Why does the Big 12 have to die?

Submitted by Tha Stunna on June 10th, 2010 at 3:01 PM

Caveats: I don't know much about academic requirements for the Big 12 (which are presumably minimal) or about non-football sports (except that Kansas has a good basketball team).  That being said, here's two scenarios:

 

1. The standard story occurs: Nebraska to Big Ten, Colorado, Texas, Texas A&M, Texas Tech, Oklahama, Oklahoma State to Pac Ten.

 

Missouri, Iowa State, Baylor, Kansas, Kansas State remain.

 

Given that the Big Twelve would still be an autoqualifying  BCS conference with five teams that have played together, why don't they pick off some of the top Mountain West teams?  The Big Ten is to the Big Twelve what the Big Twelve is to the Mountain West, except that the value of the Big Twelve comes from the BCS payouts.  Utah, TCU, and BYU could sidestep the whole autoqualifier issue by just joining a BCS conference, which would then have eight teams and be represented in Utah, Iowa, MIssouri, Kansas, and most importantly Texas.

The major hangup with the Mountain West has been that it's extremely top-heavy, while the bottom-feeders are very weak.  Well, even a crappy BCS school that goes 4-8 is probably going 3-1 OOC a lot of years by feeding on the weak non-BCS teams; it would greatly improve the strength of the conference that contains Utah, TCU, and BYU and they wouldn't be fighting an uphill battle outside of the system.

Add in Boise State or some other schools for bonus points.  Yeah, the $ are lacking, but it would be worse in C-USA, where a lot of those schools could be headed if the Big 12 falls apart.  At this point, it would strictly be a matter of better than, and those schools would be better off than they would be otherwise unless the MWC is sure to become a BCS conference and snipes several of the old Big 12 schools.  The latter part is sure, but the former part is not certain.

I mainly bring up this scenario to set up my optimistic, biased scenario 2.

 

2.Nebraska, Texas, Texas A&M to Big Ten; Colorado and Utah to Pac Ten.

 

Oklahoma, Oklahoma State, Texas Tech, Missouri, Iowa State, Baylor, Kansas, Kansas State remain.

 

If the Texas legislature likes Baylor so much, why would they allow it to be abandoned to perceived non-BCS doom?  An eight team Big Twelve could turn into a southwest conference (ironically without Texas or Texas A&M), or it could expand if desired with some MWC teams, which would be less appealing without Utah.  Either way, it would be an auto-qualifying conference, probably under the same name.  The key here is that all four Texas teams would be in BCS conferences, while in the perceived PAC-16 scenario, Baylor would be left out.

This rests on the assumption that the Pac-10 doesn't really want to go to 16 without Texas - which is probably true.  They need that brand name to justify watering down their existing, successful conference.  The Pac-10 could go for Oklahoma, Oklahoma State... and then who?  The Texas presence would be nice, but Tech and Baylor are pretty weak additions, and TCU is still just a small school.  Do they try to illogically devour Kansas, or would they rather just go to 12 and call it quits?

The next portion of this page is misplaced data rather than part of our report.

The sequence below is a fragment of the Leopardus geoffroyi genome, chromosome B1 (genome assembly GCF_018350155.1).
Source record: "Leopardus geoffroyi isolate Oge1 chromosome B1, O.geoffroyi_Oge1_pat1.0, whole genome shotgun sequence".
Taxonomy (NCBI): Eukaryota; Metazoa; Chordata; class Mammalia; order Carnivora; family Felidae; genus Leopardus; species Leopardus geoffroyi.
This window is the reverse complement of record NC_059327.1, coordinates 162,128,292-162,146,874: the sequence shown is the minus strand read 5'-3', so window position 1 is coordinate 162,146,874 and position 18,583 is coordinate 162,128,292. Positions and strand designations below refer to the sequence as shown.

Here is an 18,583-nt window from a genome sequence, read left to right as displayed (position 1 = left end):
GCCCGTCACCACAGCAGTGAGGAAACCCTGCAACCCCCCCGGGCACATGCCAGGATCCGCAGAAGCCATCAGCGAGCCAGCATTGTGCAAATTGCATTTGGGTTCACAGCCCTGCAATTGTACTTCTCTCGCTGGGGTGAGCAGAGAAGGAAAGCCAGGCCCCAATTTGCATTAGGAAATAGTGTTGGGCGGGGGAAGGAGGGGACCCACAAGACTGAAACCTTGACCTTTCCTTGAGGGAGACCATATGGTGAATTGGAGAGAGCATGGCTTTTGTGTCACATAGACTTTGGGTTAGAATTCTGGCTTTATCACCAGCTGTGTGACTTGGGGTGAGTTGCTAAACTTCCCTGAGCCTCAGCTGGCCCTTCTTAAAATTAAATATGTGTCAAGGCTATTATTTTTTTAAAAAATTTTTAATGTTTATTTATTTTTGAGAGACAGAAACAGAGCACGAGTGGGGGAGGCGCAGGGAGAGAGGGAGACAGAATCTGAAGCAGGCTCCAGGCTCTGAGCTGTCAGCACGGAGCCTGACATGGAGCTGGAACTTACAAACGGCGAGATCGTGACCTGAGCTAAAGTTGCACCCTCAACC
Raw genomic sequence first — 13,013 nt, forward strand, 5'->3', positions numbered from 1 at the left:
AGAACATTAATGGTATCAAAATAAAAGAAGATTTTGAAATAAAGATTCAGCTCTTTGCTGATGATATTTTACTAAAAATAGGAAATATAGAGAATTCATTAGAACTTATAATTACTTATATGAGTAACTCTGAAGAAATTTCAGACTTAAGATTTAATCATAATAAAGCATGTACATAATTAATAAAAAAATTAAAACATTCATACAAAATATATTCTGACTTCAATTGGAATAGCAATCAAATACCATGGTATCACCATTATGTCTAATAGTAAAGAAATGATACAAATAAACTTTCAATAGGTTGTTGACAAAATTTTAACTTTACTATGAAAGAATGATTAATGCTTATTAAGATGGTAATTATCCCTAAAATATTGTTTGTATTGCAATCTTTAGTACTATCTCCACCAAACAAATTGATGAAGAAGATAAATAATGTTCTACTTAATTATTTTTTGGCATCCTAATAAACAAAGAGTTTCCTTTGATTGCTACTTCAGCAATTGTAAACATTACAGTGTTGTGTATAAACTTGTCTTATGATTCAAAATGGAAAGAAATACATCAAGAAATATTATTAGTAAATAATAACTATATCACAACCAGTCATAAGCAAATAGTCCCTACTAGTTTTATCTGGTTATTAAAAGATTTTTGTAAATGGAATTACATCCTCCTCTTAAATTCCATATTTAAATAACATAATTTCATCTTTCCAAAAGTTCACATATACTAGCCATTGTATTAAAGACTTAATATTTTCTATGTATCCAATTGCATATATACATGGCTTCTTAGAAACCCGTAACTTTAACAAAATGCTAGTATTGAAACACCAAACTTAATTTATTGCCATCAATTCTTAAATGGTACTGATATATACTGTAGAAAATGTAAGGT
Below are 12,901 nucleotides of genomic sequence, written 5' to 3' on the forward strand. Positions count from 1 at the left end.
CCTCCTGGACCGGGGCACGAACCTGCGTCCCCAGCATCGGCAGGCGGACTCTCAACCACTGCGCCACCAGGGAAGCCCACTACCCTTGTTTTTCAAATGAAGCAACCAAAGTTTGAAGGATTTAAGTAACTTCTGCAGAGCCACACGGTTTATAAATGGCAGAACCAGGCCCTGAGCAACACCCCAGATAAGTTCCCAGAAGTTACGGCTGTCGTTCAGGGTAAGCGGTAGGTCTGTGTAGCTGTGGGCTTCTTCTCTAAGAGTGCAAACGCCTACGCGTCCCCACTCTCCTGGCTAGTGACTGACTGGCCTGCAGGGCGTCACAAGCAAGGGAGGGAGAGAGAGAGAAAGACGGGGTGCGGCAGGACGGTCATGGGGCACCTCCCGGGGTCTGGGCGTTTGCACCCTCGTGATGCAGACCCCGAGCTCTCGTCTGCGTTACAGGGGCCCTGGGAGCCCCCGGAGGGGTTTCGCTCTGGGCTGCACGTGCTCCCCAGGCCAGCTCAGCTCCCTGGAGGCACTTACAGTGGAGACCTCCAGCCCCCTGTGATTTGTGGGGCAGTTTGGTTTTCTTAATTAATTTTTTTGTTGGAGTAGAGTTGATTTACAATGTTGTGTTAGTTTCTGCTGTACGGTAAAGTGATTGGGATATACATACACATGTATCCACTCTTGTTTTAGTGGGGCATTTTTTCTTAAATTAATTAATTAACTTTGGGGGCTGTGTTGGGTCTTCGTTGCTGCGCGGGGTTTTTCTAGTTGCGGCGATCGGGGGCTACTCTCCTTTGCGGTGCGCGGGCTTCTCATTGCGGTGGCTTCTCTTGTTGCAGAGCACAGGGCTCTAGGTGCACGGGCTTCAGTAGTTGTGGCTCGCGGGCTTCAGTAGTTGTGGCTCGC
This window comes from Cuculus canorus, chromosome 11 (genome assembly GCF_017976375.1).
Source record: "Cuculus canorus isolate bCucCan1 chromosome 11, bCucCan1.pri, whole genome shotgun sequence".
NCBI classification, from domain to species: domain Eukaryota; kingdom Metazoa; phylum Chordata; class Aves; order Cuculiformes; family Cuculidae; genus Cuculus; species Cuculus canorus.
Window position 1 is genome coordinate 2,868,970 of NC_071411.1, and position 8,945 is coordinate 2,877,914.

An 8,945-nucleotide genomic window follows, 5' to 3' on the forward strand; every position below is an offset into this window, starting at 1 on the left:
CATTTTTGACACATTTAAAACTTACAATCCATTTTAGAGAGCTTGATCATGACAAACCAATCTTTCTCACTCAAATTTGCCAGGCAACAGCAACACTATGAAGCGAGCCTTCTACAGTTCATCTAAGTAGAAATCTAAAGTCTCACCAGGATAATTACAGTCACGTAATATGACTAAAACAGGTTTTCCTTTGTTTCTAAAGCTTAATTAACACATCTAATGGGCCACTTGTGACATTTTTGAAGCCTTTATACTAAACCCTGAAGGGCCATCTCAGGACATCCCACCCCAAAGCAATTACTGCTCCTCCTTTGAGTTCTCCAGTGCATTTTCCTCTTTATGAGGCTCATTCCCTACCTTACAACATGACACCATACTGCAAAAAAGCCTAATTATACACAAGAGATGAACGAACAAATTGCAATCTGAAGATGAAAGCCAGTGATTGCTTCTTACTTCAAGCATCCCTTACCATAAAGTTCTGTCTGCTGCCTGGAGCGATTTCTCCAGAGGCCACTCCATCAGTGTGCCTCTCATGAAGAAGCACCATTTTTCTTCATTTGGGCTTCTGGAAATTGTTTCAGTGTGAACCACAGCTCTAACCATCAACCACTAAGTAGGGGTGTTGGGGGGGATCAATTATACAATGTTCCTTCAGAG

Overall, I don't see why the Big Twelve has to die, if the schools causing instability (Texas and Nebraska) take off to the Big Ten.  With a fourteen team Big Ten and a twelve team Pac Ten, there's nowhere left to run, and there's no real incentive to leave a BCS conference if there are no openings available elsewhere.

Also, in my hypothetical scenario 2, we give Notre Dame the finger and they stay independent.

Comments

Ypsiwolverine

June 10th, 2010 at 3:08 PM ^

I think in scenario #1 the Big 12 loses both its BCS bid and its NCAA basketball autobid.  The rule is something like a conference has to have at least six members with five consecutive years of membership.  The basketball bit wouldn't be a big deal (they'd likely get more than one at large big), but losing the BCS bid would be.

jblaze

June 10th, 2010 at 3:16 PM ^

let CU go and pickup 1 team (Boise St, Utah, whatever) and keep the B12 as is otherwise? I think Texas wants to keep the conference in tact, because they make the most money that way.

If Texas stays and convinces Oklahoma to stay, most of the other B12 teams would stay, and the few others that may leave can be replaced.

Tha Stunna

June 10th, 2010 at 3:48 PM ^

Well, the presumption is that Nebraska is gone and that the Big 12 isn't worth saving without Colorado or Nebraska.  I don't know if that's true, but it's certainly being repeated a lot.

Mainly, I'm trying to show that the "Tech" problem that keeps Texas from joining is one of perception as opposed to reality, since three out of four Texas schools would be better off in Scenario 2 as opposed to the commonly repeated Pac 16 story.  This is if you assume that Texas and Texas A&M would be better off in in the Big Ten, which is at least true monetarily.  I don't know if the competition from Iowa/Nebraska/Wisconsin would be better or worse than the competition from Oklahoma, Oklahoma State, and Texas Tech.

jrt336

June 10th, 2010 at 3:58 PM ^

I think the B12 would be just as good, actaully better, in football if they add TCU and Boise St to replace Nebraska and Colorado. Or BYU or Utah. Any of those 4 would still make it a pretty good conference.

jerseyblue

June 10th, 2010 at 4:02 PM ^

The Big 12 died??! Dad said he gave it to a nice family with a big house out in the country. They have lots of land where the big 12 can run around the fields all day. I can't believe he lied?!